Week Six: Citizenship and Rights

I thoroughly enjoyed this week’s content as I am personally very interested in the nitty-gritty of rights discourse! Where do they come from? Do they even really exist? Are they simply western constructions? What about the tension between culture and rights? Is the international human rights agenda simply a form of neo-imperialism?

Whilst I don’t necessarily agree with all Hobbesian philosophy, I think that the social contract is a great way to conceptualise rights discourse. According to Hobbes, the creation of the social contract demands for a transfer of rights between the sovereign and the subject; in return for protection against the state of nature, the subject relinquishes a significant level of autonomy  to the sovereign. However, who is to be considered a subject is also the prerogative of the sovereign – citizenship (and the rights that come with it) may only be afforded to those selected by the sovereign. In this way, it is very often that the elite comprising a majority of governments exclude non-status quo groups such as slaves, ethnic minorities, and women from various rights such as freedom and franchise.

What really struck me as interesting in the readings was the role of religion in dictating which rights were afforded to who, how they could exercise these rights, and how far these rights extended. Christianity (Catholicism in particular) had a significant hand in the way that women were seen in society, and was used to justify their place – Pelliza de Sagasta references the words of Maria del Pilar Sinués de Marco; “No, no, God made man the natural head of the family. Work! He said to Adam. Love, He said to women in general through Eve. Console man!… Follow him wherever he goes!” Women were to be on a pedestal, “the absolute queens of the hearts of men“, and this is where their ‘strength’ lay; their true ‘natural’ place.

Similarly, colonialism and Christianity have long come hand-in-hand. Latin America is only one instance of the paternalistic tradition of Catholic missionaries, sent by their sovereigns or driven by their own convictions to ‘save’ the souls of the natives from their own ignorance and sin – such was ‘the white man’s burden.’ In this way, religion again dictated the way in which people in a certain society were to be seen – again, ‘other-ed’ by the status quo and as a result, alienated from the rights and freedoms enjoyed by those seen as legal subjects.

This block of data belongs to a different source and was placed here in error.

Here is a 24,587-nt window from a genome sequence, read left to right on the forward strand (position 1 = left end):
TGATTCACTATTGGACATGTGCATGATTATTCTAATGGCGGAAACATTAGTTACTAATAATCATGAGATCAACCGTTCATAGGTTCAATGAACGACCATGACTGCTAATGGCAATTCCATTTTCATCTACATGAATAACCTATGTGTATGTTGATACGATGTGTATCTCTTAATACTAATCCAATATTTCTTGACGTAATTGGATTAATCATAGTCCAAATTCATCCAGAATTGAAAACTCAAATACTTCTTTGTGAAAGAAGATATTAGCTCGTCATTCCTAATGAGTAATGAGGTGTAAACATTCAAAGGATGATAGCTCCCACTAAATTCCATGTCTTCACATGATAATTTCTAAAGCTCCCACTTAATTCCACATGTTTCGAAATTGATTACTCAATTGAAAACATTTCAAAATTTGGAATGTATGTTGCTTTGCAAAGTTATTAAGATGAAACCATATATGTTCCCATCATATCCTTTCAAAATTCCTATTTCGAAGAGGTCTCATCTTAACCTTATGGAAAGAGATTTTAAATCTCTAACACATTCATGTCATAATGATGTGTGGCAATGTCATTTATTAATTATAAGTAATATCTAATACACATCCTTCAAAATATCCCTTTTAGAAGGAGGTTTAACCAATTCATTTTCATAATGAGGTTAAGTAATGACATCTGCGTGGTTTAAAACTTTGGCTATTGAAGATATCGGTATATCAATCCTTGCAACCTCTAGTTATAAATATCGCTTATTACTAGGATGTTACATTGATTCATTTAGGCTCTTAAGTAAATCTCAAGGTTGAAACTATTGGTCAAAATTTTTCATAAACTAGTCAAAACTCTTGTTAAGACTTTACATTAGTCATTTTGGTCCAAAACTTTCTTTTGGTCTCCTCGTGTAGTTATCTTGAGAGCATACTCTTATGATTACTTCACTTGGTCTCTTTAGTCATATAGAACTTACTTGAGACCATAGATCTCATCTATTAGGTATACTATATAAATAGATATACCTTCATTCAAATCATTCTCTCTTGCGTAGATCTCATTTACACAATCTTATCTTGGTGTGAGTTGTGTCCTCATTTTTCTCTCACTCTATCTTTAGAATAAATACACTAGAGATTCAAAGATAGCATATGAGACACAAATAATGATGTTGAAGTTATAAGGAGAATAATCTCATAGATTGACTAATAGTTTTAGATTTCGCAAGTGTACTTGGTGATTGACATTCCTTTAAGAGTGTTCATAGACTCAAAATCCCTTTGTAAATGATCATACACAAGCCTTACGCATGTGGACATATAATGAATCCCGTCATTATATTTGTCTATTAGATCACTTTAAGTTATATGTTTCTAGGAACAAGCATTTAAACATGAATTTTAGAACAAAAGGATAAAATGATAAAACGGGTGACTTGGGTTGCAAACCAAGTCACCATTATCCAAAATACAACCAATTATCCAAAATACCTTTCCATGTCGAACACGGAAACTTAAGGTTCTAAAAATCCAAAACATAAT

A missing piece in my understanding this week is the intersection between religion and slavery. How did Catholic slave-owners and contributors to the slave trade/ those that complied with it justify the practice? I myself am not too knowledgeable about this intersection, and whilst I feel that Nina Rodrigues’ document ‘The Fetishist Animism of the Bahian Blacks‘ may hold some answers, I found that document ridiculously hard to decipher.

Religion is and always has been a large part of Latin American society and culture, and whilst I am by no means suggesting that religion is the root cause of a lot of divisions in this society, I am interested to see how such things may be used to justify the distinctions between different groups. Where is the place of religion and culture in rights discourse? Returning to my earlier question, how can we navigate the occasional tensions that arise between culture and rights?

 

 

 

 

 

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